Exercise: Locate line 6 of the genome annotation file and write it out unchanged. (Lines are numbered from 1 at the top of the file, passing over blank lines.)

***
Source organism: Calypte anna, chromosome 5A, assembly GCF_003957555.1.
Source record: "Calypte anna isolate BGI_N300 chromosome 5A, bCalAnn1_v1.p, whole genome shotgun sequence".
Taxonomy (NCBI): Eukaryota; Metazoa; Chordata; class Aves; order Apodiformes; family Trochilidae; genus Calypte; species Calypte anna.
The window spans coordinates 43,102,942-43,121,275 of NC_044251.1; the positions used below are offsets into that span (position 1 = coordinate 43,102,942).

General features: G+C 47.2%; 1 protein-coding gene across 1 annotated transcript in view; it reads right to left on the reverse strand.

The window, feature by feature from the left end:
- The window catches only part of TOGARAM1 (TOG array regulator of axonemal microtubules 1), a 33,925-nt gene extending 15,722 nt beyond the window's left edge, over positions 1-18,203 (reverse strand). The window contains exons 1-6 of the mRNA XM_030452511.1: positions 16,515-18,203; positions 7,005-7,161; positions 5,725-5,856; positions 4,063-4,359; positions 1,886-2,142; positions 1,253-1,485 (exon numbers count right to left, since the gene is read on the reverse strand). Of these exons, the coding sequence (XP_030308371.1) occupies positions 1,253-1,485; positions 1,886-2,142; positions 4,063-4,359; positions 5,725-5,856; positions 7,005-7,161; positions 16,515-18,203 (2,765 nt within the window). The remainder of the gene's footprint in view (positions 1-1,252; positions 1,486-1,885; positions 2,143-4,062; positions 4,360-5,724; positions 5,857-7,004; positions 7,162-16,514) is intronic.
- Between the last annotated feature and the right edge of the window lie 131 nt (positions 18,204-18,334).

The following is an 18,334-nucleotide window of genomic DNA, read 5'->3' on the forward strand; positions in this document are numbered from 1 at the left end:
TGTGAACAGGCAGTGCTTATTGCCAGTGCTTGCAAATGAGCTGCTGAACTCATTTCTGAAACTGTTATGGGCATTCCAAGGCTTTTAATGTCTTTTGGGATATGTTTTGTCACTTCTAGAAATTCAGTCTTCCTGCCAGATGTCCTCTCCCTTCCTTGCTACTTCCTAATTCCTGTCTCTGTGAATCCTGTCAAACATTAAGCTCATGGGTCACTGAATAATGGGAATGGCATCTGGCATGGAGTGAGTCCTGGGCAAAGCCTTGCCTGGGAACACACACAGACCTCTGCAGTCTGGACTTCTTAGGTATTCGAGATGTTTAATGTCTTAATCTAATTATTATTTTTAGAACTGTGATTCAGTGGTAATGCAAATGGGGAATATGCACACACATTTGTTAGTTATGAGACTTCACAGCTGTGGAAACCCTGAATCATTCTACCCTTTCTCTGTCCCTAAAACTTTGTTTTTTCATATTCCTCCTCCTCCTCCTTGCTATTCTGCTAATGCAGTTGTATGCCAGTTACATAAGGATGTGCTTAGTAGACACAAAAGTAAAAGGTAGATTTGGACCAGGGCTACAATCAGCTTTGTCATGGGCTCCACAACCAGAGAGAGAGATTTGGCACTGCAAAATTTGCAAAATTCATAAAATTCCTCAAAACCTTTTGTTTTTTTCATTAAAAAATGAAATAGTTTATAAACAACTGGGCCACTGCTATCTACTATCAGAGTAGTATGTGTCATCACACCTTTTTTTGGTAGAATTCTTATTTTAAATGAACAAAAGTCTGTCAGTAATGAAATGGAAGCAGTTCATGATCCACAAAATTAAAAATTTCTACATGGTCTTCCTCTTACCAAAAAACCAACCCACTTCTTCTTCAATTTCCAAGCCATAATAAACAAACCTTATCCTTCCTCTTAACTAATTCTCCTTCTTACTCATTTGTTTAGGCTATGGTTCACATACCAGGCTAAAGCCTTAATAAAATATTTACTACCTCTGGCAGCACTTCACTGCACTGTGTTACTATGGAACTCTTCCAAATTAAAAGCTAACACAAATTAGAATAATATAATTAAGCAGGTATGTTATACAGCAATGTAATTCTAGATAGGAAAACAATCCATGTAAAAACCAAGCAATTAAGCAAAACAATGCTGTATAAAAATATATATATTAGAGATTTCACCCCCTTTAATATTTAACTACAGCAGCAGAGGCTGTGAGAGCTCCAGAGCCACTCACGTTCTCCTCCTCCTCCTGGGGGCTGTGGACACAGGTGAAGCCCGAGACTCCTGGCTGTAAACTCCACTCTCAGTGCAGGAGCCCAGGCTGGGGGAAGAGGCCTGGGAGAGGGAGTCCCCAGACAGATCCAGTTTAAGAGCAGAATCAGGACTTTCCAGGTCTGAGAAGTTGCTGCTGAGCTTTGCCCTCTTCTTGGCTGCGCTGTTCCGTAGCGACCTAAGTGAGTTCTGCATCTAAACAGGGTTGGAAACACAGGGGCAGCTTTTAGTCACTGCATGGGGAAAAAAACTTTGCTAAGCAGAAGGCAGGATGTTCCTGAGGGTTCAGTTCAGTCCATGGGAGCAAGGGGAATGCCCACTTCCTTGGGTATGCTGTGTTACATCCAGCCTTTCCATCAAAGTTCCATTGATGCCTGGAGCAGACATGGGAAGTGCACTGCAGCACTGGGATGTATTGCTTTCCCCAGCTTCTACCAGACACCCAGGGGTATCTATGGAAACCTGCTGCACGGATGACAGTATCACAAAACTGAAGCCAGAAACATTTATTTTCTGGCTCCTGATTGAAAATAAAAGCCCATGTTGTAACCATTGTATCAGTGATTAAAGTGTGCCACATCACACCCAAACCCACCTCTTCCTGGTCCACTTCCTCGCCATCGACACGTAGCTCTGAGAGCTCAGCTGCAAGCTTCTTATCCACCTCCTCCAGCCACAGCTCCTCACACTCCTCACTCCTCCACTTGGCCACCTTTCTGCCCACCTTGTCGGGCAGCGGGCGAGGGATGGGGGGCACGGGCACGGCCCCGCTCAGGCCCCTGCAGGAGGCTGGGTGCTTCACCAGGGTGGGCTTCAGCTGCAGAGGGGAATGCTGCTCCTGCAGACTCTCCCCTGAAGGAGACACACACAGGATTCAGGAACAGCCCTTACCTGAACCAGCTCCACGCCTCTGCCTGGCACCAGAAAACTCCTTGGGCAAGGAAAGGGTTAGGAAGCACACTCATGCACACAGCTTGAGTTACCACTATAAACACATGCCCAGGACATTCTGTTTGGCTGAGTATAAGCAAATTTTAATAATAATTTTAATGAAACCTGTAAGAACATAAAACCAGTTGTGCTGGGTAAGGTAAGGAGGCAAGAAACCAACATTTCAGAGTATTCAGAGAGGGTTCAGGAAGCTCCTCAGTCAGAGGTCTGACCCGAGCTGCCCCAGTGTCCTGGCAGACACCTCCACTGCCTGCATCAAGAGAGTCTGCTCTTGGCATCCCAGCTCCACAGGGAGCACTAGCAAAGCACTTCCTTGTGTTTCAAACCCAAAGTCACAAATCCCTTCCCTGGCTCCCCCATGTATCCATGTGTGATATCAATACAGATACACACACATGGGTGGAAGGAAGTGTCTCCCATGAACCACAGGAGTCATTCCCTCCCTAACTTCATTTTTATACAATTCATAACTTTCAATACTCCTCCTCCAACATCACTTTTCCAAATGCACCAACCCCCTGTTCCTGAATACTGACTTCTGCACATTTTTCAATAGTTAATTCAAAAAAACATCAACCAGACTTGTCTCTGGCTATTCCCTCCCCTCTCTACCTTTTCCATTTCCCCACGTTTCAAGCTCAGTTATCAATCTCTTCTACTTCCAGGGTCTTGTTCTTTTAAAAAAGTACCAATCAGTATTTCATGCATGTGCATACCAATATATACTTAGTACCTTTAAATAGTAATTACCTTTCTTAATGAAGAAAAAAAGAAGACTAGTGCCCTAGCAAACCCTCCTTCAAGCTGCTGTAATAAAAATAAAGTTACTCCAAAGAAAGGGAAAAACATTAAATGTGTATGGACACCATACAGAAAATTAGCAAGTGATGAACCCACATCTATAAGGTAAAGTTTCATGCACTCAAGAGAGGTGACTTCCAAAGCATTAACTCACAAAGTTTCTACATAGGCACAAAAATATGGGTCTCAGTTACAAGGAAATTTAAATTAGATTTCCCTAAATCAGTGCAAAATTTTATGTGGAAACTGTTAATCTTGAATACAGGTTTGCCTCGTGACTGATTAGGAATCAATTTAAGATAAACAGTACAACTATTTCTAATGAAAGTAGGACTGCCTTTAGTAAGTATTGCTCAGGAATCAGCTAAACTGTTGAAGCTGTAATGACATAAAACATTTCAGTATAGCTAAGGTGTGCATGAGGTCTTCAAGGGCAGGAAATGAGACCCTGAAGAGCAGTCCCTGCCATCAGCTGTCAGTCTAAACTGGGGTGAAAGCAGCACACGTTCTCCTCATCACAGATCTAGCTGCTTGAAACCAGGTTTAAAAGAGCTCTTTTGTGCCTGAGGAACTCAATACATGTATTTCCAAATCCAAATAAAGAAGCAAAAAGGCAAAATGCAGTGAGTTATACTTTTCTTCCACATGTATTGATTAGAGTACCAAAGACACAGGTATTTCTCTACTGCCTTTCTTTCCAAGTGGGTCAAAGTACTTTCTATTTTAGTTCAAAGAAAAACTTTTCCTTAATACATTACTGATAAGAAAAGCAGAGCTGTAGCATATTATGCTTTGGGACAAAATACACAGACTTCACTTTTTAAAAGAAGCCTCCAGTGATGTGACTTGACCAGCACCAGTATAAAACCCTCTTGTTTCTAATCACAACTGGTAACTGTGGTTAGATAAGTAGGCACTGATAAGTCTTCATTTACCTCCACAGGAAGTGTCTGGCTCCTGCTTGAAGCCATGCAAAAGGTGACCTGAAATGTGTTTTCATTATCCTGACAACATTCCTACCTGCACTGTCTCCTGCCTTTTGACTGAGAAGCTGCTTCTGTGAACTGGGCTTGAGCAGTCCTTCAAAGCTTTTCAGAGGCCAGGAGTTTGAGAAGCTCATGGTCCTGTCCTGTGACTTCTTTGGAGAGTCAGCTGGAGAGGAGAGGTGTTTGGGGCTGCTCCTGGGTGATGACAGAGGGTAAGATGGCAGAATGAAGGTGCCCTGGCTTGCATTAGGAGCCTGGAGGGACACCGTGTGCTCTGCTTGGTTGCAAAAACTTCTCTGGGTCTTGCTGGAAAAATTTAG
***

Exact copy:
The window, feature by feature from the left end: